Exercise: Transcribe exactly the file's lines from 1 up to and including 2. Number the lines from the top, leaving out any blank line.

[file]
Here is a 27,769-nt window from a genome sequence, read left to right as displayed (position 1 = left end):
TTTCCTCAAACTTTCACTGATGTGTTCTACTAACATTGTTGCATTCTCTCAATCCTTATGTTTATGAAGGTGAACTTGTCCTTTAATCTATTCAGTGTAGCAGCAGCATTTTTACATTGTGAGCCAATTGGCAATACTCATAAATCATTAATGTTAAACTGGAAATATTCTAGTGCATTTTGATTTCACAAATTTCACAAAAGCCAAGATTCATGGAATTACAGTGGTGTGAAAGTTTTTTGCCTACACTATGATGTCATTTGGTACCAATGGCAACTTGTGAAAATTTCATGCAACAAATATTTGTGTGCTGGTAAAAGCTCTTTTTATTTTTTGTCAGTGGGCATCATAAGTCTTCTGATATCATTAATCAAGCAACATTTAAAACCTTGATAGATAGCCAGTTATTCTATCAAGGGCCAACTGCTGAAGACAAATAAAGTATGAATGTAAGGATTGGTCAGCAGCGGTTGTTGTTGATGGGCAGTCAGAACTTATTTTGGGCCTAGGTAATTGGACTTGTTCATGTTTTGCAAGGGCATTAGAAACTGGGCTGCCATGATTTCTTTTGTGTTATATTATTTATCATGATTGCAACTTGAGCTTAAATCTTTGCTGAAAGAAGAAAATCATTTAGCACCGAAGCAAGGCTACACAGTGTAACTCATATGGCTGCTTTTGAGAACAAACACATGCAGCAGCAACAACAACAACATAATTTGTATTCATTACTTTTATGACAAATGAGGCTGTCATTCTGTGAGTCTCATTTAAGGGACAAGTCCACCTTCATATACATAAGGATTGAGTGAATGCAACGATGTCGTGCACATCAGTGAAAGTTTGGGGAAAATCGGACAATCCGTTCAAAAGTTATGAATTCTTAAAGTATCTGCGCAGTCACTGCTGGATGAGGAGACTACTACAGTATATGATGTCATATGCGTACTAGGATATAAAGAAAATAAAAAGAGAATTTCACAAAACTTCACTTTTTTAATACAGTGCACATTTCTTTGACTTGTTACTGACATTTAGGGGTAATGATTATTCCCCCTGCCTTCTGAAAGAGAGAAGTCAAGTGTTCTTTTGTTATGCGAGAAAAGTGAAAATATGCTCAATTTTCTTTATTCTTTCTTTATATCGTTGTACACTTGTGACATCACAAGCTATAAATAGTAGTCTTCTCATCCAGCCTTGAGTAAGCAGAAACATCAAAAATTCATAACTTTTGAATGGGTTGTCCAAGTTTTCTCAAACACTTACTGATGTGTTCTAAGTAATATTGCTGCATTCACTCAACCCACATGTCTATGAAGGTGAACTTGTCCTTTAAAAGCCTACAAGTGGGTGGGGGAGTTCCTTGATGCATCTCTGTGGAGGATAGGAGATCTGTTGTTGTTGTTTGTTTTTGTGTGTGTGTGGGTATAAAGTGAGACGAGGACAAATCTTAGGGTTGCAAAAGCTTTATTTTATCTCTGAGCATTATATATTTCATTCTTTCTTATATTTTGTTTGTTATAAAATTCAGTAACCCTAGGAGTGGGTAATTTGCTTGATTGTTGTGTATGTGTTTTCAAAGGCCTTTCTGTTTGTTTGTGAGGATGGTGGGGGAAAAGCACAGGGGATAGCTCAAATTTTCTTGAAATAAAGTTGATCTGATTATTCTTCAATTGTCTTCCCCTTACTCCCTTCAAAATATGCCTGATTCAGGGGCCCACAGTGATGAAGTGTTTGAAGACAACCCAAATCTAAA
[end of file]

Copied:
Here is a 27,769-nt window from a genome sequence, read left to right as displayed (position 1 = left end):
TTTCCTCAAACTTTCACTGATGTGTTCTACTAACATTGTTGCATTCTCTCAATCCTTATGTTTATGAAGGTGAACTTGTCCTTTAATCTATTCAGTGTAGCAGCAGCATTTTTACATTGTGAGCCAATTGGCAATACTCATAAATCATTAATGTTAAACTGGAAATATTCTAGTGCATTTTGATTTCACAAATTTCACAAAAGCCAAGATTCATGGAATTACAGTGGTGTGAAAGTTTTTTGCCTACACTATGATGTCATTTGGTACCAATGGCAACTTGTGAAAATTTCATGCAACAAATATTTGTGTGCTGGTAAAAGCTCTTTTTATTTTTTGTCAGTGGGCATCATAAGTCTTCTGATATCATTAATCAAGCAACATTTAAAACCTTGATAGATAGCCAGTTATTCTATCAAGGGCCAACTGCTGAAGACAAATAAAGTATGAATGTAAGGATTGGTCAGCAGCGGTTGTTGTTGATGGGCAGTCAGAACTTATTTTGGGCCTAGGTAATTGGACTTGTTCATGTTTTGCAAGGGCATTAGAAACTGGGCTGCCATGATTTCTTTTGTGTTATATTATTTATCATGATTGCAACTTGAGCTTAAATCTTTGCTGAAAGAAGAAAATCATTTAGCACCGAAGCAAGGCTACACAGTGTAACTCATATGGCTGCTTTTGAGAACAAACACATGCAGCAGCAACAACAACAACATAATTTGTATTCATTACTTTTATGACAAATGAGGCTGTCATTCTGTGAGTCTCATTTAAGGGACAAGTCCACCTTCATATACATAAGGATTGAGTGAATGCAACGATGTCGTGCACATCAGTGAAAGTTTGGGGAAAATCGGACAATCCGTTCAAAAGTTATGAATTCTTAAAGTATCTGCGCAGTCACTGCTGGATGAGGAGACTACTACAGTATATGATGTCATATGCGTACTAGGATATAAAGAAAATAAAAAGAGAATTTCACAAAACTTCACTTTTTTAATACAGTGCACATTTCTTTGACTTGTTACTGACATTTAGGGGTAATGATTATTCCCCCTGCCTTCTGAAAGAGAGAAGTCAAGTGTTCTTTTGTTATGCGAGAAAAGTGAAAATATGCTCAATTTTCTTTATTCTTTCTTTATATCGTTGTACACTTGTGACATCACAAGCTATAAATAGTAGTCTTCTCATCCAGCCTTGAGTAAGCAGAAACATCAAAAATTCATAACTTTTGAATGGGTTGTCCAAGTTTTCTCAAACACTTACTGATGTGTTCTAAGTAATATTGCTGCATTCACTCAACCCACATGTCTATGAAGGTGAACTTGTCCTTTAAAAGCCTACAAGTGGGTGGGGGAGTTCCTTGATGCATCTCTGTGGAGGATAGGAGATCTGTTGTTGTTGTTTGTTTTTGTGTGTGTGTGGGTATAAAGTGAGACGAGGACAAATCTTAGGGTTGCAAAAGCTTTATTTTATCTCTGAGCATTATATATTTCATTCTTTCTTATATTTTGTTTGTTATAAAATTCAGTAACCCTAGGAGTGGGTAATTTGCTTGATTGTTGTGTATGTGTTTTCAAAGGCCTTTCTGTTTGTTTGTGAGGATGGTGGGGGAAAAGCACAGGGGATAGCTCAAATTTTCTTGAAATAAAGTTGATCTGATTATTCTTCAATTGTCTTCCCCTTACTCCCTTCAAAATATGCCTGATTCAGGGGCCCACAGTGATGAAGTGTTTGAAGACAACCCAAATCTAAA